Tor Books, 2017, PB, 368 pp, $9.99
Because it is October I decided to pick a spooky novel, and Stranded delivers. Nothing in this book is as it seems. We begin with a terrifying storm while the Arctic Promise is headed for the northeast Chukchi Sea carrying supplies for the OrbitOil drilling platform "Niflheim". It is quickly revealed that our protagonist Noah Cabot is disliked by most of the crew, including the captain, who happens to be his father in law. The reason for this dislike is slowly uncovered during the novel. It is one of the many tensions that Macleod builds throughout this interesting book.
Intrinsic in his plot is philosophy, and it is unsurprising that Macleod has been a professor of that subject. The idea of twin worlds, and what would you do if you were faced with your own twin from a different world is a conundrum. Would you want to quit your life and jump into the alternate world? What if a loved one died in your world, but lived in another? These are some questions this novel addresses.
All of this is involved in a truly nerve wracking journey. After the initial storm, the Arctic Promise is stuck in thickening fog. All navigation and communication equipment is off line although mysteriously none of it has been broken. To me it was reminiscent of a Bermuda Triangle situation. However this is worse, the crew begins to get terribly ill, including hallucinations. Noah, however, seems immune. Of course this adds to most of his crew's dislike, but fortunately some of the crew become his allies. Eventually Noah realizes that the Arctic Promise is beset in ice. This leads to an amazing traverse to what they believe is the "Niflheim" drilling platform.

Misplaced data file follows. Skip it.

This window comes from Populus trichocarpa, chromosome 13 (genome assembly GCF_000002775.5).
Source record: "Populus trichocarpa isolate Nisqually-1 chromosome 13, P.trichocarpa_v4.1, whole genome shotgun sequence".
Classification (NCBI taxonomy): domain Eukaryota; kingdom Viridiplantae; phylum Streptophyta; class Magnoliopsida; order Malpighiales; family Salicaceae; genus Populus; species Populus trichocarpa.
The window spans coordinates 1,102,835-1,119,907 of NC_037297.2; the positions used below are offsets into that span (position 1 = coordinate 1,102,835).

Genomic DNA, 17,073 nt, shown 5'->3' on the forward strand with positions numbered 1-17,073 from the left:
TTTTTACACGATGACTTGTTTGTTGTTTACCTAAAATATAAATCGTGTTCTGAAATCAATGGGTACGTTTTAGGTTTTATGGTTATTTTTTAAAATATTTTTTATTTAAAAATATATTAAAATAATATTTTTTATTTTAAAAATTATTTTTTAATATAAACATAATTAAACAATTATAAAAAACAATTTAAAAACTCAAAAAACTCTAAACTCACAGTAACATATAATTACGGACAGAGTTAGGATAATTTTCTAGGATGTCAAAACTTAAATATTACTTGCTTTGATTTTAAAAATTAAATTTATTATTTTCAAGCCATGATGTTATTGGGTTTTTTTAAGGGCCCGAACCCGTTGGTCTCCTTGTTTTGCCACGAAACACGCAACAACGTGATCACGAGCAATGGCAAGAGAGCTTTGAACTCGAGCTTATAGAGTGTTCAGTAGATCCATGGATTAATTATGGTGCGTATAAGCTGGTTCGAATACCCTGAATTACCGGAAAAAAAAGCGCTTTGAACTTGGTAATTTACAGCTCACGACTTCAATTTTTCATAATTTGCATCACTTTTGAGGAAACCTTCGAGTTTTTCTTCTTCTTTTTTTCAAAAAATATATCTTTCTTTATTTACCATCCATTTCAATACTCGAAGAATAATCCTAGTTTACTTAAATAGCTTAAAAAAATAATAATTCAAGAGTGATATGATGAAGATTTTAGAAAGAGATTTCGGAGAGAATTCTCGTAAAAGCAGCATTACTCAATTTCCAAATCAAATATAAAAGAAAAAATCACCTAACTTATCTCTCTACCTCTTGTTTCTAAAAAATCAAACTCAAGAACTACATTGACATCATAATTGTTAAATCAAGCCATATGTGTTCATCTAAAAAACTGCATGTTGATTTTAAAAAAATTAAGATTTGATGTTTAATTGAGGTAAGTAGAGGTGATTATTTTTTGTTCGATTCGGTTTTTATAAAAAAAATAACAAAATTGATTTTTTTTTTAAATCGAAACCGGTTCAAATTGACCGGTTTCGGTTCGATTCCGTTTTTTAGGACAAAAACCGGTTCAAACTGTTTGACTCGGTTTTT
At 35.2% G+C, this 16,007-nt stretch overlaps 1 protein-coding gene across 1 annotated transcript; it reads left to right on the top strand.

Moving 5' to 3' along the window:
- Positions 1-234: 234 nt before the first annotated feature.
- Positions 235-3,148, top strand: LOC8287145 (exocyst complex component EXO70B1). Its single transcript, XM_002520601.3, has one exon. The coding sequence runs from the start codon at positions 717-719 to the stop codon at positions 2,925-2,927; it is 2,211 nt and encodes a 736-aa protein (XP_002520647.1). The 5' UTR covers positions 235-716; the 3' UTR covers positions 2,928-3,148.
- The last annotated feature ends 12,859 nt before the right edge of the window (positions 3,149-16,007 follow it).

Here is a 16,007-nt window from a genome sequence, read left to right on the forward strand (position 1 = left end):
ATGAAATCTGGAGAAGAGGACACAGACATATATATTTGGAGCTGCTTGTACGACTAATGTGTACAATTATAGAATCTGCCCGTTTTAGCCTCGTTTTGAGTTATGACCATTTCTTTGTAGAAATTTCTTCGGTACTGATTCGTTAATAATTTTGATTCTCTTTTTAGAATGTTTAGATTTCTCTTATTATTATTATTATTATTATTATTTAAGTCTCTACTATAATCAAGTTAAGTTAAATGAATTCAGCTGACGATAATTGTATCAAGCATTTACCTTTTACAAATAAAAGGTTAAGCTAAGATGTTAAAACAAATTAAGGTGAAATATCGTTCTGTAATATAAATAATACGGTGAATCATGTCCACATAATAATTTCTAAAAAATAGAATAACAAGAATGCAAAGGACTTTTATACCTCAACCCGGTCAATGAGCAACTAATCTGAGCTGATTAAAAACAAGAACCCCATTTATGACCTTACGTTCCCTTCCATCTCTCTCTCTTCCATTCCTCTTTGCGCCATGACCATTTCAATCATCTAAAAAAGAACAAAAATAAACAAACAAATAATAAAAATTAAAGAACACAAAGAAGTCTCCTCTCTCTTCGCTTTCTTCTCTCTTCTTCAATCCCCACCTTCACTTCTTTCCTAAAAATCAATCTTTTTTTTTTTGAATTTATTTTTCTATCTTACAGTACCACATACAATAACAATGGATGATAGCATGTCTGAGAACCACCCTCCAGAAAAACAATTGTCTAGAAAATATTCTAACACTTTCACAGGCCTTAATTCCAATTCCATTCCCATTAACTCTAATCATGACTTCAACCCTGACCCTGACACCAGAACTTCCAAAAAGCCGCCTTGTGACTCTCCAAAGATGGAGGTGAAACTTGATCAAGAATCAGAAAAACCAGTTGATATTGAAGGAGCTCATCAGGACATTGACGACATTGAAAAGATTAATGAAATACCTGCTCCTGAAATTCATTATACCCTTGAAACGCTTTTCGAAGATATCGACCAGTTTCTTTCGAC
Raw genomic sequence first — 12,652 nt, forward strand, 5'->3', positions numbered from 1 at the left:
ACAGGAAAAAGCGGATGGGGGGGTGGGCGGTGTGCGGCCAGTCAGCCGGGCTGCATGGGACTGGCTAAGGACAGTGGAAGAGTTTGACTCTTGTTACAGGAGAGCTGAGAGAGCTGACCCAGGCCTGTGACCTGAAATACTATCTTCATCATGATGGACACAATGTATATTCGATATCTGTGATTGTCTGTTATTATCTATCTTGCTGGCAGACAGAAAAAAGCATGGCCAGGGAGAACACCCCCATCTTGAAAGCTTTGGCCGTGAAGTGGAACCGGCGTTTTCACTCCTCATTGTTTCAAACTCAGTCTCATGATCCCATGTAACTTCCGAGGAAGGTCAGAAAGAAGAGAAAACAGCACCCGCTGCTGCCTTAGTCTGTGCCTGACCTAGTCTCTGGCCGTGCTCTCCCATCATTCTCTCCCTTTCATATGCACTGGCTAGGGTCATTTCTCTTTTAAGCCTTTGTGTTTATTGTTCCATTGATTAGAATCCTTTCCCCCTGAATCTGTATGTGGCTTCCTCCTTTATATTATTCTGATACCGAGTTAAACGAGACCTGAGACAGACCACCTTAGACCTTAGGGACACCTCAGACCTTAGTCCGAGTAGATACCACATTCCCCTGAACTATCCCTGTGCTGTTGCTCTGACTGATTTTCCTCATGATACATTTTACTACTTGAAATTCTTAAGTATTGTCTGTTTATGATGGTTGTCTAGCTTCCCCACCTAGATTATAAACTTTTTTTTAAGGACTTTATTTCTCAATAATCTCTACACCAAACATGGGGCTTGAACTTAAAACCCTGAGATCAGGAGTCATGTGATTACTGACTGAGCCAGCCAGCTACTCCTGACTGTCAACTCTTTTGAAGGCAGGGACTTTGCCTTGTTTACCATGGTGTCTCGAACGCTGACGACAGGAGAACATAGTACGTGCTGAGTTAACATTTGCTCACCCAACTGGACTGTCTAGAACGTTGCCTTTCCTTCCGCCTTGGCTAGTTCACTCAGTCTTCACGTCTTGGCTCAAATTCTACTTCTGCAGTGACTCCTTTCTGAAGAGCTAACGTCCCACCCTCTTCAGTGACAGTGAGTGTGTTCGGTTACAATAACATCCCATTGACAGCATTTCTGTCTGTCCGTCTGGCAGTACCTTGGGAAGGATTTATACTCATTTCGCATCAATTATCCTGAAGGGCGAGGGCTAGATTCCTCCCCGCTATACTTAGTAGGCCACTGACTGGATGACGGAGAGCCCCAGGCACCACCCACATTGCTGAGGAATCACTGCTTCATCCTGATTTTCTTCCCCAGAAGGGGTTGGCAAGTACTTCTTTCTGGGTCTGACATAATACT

On foot on ice Noah Cabot is traveling with people that hate him, enough to kill him, and some that have until this point given him some mild support. No one really wants to buck the captain. After Noah makes a heroic effort to save a man that falls into a fissure in the ice, his allies are a bit more impressed and their loyalty firms. This is integral to the third part of this novel. As the crew boards the "Neflheim" the terror and tension mount.
Noah Cabot is not a perfect hero, neither is he an antihero. He is at times annoying in that he doesn't stand up for himself, and then at others proves he is intelligent, caring and brave. His love for his wife and child are what drives him and make him sympathetic to the reader. However the otherworldliness of the novel, intertwined with Noah's story is what makes this book so fascinating. This book is not a straight thriller, nor a straight horror story (although, there is plenty of gore if you're looking for that). This book hooks you in from the first page. Not able to put it down, I read it in one day. I recommend it to anyone who likes suspense, philosophy and are willing to suspend their disbelief. Keep an open mind and you will enjoy.